National Geographic : 1919 Jan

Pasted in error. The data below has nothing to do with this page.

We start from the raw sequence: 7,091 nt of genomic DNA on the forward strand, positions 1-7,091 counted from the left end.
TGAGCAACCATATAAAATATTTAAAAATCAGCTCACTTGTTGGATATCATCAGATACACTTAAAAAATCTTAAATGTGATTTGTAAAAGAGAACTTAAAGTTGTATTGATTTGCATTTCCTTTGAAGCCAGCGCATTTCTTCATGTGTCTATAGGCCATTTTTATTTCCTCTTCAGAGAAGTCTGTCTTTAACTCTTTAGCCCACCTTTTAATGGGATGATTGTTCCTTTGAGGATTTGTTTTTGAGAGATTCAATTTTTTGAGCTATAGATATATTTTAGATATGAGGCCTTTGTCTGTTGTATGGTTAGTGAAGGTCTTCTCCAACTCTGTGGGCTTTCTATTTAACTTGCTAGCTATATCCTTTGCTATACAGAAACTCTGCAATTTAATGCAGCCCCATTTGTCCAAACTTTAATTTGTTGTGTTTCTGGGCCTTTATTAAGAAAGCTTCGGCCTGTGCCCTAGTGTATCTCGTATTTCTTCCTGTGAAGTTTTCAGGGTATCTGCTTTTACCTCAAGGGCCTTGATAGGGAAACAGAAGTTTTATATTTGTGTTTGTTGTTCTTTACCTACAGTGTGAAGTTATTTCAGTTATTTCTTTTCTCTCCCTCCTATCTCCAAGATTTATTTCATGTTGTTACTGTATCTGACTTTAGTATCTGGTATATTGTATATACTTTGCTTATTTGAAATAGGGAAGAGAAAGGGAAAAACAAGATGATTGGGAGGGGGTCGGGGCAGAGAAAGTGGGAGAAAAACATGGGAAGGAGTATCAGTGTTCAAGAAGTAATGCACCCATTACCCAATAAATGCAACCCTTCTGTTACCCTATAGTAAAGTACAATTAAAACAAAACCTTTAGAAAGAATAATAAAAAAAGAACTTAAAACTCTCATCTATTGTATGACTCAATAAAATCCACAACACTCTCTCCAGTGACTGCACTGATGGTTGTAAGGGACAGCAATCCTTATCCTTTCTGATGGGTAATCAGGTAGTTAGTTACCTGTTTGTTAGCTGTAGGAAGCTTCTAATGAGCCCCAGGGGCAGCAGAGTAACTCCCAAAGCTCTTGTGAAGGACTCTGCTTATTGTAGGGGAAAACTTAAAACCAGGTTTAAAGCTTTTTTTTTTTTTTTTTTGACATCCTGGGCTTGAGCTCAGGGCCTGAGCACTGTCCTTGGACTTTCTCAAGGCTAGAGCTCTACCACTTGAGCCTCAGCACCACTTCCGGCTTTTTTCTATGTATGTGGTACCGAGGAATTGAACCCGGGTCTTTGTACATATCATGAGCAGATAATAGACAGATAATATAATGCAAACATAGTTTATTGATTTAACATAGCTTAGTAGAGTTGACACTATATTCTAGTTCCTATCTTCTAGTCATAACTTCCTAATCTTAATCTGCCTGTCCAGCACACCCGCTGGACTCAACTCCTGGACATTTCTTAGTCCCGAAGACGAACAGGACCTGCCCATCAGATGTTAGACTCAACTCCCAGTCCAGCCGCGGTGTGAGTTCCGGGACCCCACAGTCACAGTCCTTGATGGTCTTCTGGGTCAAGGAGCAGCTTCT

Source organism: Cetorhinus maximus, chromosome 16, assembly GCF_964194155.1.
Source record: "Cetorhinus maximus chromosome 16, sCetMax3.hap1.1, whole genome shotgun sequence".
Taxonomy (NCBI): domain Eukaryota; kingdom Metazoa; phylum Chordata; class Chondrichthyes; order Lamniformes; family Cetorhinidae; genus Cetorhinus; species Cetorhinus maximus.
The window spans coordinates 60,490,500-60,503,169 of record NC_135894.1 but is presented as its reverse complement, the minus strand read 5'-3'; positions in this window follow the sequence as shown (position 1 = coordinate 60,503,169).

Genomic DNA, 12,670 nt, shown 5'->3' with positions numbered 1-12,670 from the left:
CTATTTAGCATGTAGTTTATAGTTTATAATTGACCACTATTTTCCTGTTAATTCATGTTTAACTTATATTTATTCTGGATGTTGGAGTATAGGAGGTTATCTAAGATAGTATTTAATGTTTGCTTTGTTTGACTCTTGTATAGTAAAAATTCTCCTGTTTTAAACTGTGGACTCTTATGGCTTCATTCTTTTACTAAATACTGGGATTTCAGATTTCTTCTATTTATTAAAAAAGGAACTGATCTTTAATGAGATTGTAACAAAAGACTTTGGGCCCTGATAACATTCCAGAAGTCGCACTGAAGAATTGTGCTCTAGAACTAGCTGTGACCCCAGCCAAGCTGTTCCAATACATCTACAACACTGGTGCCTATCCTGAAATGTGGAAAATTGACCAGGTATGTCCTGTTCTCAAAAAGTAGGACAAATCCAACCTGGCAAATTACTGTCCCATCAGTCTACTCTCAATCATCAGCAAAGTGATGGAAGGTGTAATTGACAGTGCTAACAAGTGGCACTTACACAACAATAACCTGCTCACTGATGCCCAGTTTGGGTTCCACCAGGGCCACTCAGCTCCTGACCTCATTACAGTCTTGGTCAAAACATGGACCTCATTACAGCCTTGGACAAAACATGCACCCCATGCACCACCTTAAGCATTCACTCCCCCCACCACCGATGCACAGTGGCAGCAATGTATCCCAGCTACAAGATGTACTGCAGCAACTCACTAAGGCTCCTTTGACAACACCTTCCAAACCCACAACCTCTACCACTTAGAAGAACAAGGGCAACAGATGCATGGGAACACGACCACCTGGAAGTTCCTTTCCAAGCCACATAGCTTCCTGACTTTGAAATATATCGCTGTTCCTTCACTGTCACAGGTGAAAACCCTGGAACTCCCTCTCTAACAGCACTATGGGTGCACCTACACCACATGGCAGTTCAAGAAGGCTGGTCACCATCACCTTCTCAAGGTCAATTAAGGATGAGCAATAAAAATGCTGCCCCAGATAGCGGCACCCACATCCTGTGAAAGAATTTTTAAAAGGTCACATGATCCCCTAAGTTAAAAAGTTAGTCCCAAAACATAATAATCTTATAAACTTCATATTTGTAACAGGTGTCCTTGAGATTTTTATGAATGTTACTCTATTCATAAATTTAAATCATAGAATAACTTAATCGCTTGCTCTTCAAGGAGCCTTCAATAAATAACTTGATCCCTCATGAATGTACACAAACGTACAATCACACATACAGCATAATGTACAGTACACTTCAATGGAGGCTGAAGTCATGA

THE NATIONAL GEOGRAPHIC MAGAZINE table certified the same to the Lord Mayor." Ambroise Pare, a great military sur geon of the I6th century, is credited with discontinuing the practice of searing the stumps of amputated limbs with boiling pitch, and instead successfully using liga tures to tie the bleeding vessels. He did not believe in the virtues of bezoar stones. One day when he was in at tendance on King Charles IX at Cler mont, a Spanish nobleman brought a bezoar stone to the King, assuring him that it would protect him against all poi sons. A WISE PHYSICIAN, A CREDULOUS KING, AND AN UNFORTUNATE COOK Pare says his monarch sent for him and asked if there was anything which could act as a general poison antidote. Pare replied that, as various poisons dif fered in their nature, the antidotes would necessarily differ. But the nobleman per sisted in his statement and aroused the desire of the King to test the virtues of the stone, which he proceeded to do in a ruthlessly conclusive manner. The Provost of the Palace was sum moned and asked if he had in his charge any criminal awaiting the execution of the death sentence. The Provost be thought himself of a cook who was to be hanged for the theft of two silver dishes. The King thereupon sent for the cook and proposed to him that in place of hanging he should be given a poison, to be followed by the universal antidote, and if the antidote proved efficacious he would be given his liberty. The cook gladly consented. An apothecary was instructed to pre pare a draught of deadly poison. This was administered and followed by a dose of the powdered bezoar. The unfortu nate victim died in horrible agony seven hours later, in spite of all Pare's ef forts to relieve him. The pharmacist had given him bichloride of mercury. An autopsy was then performed and Pare demonstrated to the King that the bezoar had not the slightest effect in counter acting the corrosive action of the poison. "And the King commended that the stone be thrown in the fire, which was done," Pare succinctly concluded. It is not stated whether the Spanish nobleman suffered the same fate, but he must at least have had an uncomfortable hour or two. QUEEN ELIZABETH THE PATRON OF PATENT MEDICINES The patent-medicine business in Eng land, viewed as a distinct trade monopoly, really took definite form during the reign of Queen Elizabeth. Both Elizabeth and James I abused this assumed arbitrary power of granting monopolies of various sorts, until great discontent was produced .amongst the people. The Statute of Mo nopolies, passed in 1624, regulated all such grants, placing authority in the hands of Parliament. The period of duration was likewise limited to 14 years. In the beginning, specifications of meth ods or formulas were not required; but during the period of Queen Anne appli cants began to be required to file these specifications. As secrecy was an impor tant element in the success of nostrums, this ruling tended to discourage the pat enting of medicines until in 18oo medici nal compounds were patented but rarely. Of course, the term "patent medicine" nowadays is a misnomer, as few of these preparations are patented. The property right is protected by copyrighting the label or registering it as a "trade-mark," thus preventing competition in the use of the name of the preparation. CENTURIES-OLD FAVORITES STILL SOLD The oldest patent preparation still made in large quantities in Great Britain is probably Anderson Scot's Pills, pat ented under King James II in i6S7. Formulas of these pills appeared in all the manuals on pharmacy published in Europe and America in earlier days. Their activity depends largely on aloes. Duffey's Elixir, invented by a clergyman, the Reverend Thomas Duffey, in Leices tershire, in 1675, is still advertised and sold, and the old-fashioned advertise ment in which the bottle is wrapped states that the elixir was "much recommended to the public by Dr. King, physician to King Charles II," an argument some what belated, to say the least.